Now, I have a plan.  Tomorrow I have an MRI, next month I have a follow up appointment, and then a surgery - and then, hopefully, a future clear of the miscarriages and fertility issues that so many women suffer from.

Three months ago I had never heard of Endometriosis or a uterine anomaly.  Life happens quickly.

So, if you are suffering from an endless list of symptoms - related to the uterus, chest, ankle, or forehead - and keep thinking you'll get it checked out a month from now, or a year from now, or when the timing is right, let my story motivate you to GET IT CHECKED OUT NOW.  Nine times out of 10, it will be nothing.  But that 10th time always comes.  And it's better to get to it before it gets to you.

xoxo,
Eliza

Tuesday, March 15, 2016

the basics of style

I often find myself in situations where people ask me why I spend so much of my life surrounded by the past.  Why do I dress in vintage clothing?  Why do I set my hair nearly every night?  Why do I spend countless hours researching novelty prints, various silhouettes, and hat styles?  Why do I only buy vintage clothing?

  :

Now I know it sounds simple, but I feel my most comfortable in vintage styles, I love my hair when it spent the night in pin curls, and vintage clothing is simply better quality than most of the clothing produced today.  There's just something special about taking the time to curate a wardrobe and knowing that behind every piece is a long history and a long list of women who have loved it as much as you do now.

colours: Vintage Knitting Crochet Needlework Patterns Dazespast:

It's all about attention to detail.  It's about the silhouette.  It's about the colors, and the textures, and the accessories.  And it's also about the journey - you can't walk into any old store and find a new addition to your wardrobe.  It takes time, and patience, and trial and error to find your style.

 1940's couple: August Vogue 1949 Eve is wearing a natural gray Persian lamb jacket and white lambskin gloves. Photo by Frances McLaughlin-Gill.:

And it also takes a new attitude.  In a world where casual is king, it takes gumption to be the most dressed up person in the room.  Expect stares.  Expect comments.  And expect the all-to-common "wow, you're dressed up" remark.  But more than that, you have to be confident in your own ability to wear the clothes, instead of letting the clothes wear you.  You have to be comfortable in your own skin.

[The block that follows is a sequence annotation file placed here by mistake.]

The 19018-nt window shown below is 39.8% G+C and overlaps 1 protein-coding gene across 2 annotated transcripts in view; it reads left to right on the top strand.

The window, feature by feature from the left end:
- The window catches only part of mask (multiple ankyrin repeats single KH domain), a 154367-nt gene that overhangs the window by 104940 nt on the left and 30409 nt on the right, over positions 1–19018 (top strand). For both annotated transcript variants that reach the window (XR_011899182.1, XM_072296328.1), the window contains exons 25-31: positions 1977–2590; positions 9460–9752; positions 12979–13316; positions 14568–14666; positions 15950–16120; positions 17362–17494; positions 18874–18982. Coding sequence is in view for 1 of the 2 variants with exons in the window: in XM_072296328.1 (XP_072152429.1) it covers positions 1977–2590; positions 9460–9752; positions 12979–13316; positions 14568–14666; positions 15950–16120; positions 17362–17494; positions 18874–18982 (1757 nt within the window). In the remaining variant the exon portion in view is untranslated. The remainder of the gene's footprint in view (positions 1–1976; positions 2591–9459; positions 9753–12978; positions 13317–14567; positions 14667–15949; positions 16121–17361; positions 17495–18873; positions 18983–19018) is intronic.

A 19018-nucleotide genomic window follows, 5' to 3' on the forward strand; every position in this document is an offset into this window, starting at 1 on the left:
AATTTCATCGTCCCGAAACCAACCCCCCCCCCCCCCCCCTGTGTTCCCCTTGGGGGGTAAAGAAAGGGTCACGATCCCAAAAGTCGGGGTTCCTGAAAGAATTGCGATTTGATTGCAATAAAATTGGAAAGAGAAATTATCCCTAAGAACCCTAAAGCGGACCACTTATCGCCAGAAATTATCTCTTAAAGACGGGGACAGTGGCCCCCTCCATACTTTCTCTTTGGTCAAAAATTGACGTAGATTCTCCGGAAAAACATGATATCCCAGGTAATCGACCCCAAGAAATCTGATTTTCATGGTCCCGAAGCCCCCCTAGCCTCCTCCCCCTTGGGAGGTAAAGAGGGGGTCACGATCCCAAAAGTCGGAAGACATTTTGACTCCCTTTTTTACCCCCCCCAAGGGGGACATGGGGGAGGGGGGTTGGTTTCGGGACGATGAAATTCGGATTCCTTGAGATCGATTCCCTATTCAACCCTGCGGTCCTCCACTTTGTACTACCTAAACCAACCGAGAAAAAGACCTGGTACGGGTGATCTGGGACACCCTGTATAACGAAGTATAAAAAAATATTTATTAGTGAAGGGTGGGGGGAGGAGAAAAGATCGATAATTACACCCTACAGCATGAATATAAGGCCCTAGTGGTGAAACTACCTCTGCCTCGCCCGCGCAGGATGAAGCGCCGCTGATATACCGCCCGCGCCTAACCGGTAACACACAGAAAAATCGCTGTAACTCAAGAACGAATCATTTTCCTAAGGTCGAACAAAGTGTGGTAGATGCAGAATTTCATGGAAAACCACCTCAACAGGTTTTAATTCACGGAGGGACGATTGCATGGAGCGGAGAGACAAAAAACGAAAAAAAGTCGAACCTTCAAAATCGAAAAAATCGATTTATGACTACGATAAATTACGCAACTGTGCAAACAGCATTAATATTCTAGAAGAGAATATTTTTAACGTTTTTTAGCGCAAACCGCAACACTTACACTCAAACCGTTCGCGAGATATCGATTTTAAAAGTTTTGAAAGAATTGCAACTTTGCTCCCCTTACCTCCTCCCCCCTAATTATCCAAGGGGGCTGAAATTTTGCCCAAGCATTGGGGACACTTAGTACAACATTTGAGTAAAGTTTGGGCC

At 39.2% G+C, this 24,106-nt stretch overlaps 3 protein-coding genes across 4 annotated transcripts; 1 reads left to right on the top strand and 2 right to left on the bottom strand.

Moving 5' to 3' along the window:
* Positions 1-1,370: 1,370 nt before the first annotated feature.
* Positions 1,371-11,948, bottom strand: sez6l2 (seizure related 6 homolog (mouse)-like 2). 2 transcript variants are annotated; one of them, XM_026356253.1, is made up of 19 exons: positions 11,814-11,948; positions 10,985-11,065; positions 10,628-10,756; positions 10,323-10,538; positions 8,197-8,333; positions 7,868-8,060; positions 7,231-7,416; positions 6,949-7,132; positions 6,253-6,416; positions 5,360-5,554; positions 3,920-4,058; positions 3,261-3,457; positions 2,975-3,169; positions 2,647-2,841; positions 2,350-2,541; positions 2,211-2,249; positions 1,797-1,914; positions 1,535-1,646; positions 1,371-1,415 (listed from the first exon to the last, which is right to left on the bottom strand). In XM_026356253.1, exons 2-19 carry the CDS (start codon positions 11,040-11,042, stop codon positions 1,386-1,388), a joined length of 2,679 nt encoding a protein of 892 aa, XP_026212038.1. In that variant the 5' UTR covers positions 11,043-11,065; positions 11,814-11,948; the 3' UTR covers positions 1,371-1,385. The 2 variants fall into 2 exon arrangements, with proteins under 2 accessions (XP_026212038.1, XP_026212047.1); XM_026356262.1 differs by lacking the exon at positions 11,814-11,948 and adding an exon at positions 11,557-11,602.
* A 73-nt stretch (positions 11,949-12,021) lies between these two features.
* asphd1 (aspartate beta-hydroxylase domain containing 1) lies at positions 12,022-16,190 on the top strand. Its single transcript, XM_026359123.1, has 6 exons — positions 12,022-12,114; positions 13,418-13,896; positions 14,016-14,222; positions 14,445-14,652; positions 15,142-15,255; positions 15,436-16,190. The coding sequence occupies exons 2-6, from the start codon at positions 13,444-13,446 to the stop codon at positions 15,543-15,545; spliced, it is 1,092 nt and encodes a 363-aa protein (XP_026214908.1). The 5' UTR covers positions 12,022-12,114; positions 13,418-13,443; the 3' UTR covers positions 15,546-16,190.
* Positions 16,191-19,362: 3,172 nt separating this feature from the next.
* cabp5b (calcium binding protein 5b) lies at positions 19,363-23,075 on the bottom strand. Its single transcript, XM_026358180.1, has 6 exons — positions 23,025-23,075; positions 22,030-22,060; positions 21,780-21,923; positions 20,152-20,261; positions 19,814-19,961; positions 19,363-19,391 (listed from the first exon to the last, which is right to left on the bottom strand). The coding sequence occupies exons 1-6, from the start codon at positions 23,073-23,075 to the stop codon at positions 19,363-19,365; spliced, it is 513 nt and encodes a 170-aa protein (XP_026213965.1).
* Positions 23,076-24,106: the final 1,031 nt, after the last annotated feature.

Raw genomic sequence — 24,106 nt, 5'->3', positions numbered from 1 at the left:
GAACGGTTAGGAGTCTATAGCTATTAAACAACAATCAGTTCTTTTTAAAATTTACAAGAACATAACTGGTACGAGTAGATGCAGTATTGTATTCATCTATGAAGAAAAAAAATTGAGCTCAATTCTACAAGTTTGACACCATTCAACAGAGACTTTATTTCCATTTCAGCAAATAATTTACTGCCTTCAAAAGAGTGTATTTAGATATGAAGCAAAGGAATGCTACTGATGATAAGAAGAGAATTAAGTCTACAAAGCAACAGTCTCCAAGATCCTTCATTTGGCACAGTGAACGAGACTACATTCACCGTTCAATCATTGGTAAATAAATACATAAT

Elegant ladies (1961): A tribute to Kodachrome Film - The Photography Blog:

I always think of my grandparents - both exceptionally well-dressed - who always gave me pieces of advice, whether or not they knew they were doing it.  When she was grocery shopping, entertaining grandchildren, or cooking for Thanksgiving, even when she was in the hospital, my grandmother always wore lipstick.  The same shade, the same brand, for my entire childhood.  She kept a small box in the bathroom with lipstick, powder, and a small bottle of perfume.  She kept her nail polish in the fridge because she swore it lengthened its life.  Her hair was always done, even when she could no longer do it herself.  She didn't do it to impress anyone, she didn't do it to please society - she did it for herself. 

My grandfather was always meticulously dressed.  He was a man who owned approximately 14,000 blue button down shirts because they were his favorite.  A man whose closet was better stocked and more organized than a Prada warehouse.  And a man who could rock a bathrobe and slippers just as much as he could rock a tweed suit.  He taught me that one doesn't always need to be daring in one's appearance.  Sometimes the basics are simply the best.

Now, I don't keep my nail polish in the fridge, and I have a really hard time sticking to the basics, and therefor my grandparents are probably both wagging a finger at me right now, but these lessons can be adapted to fit your own lifestyle.  Welcome to my three rules of style.  These are by no means strict, and are open to interpretation, but when I'm having trouble coming up with a new outfit or find myself feeling gross no matter what I'm wearing, here are the rules I fall back on: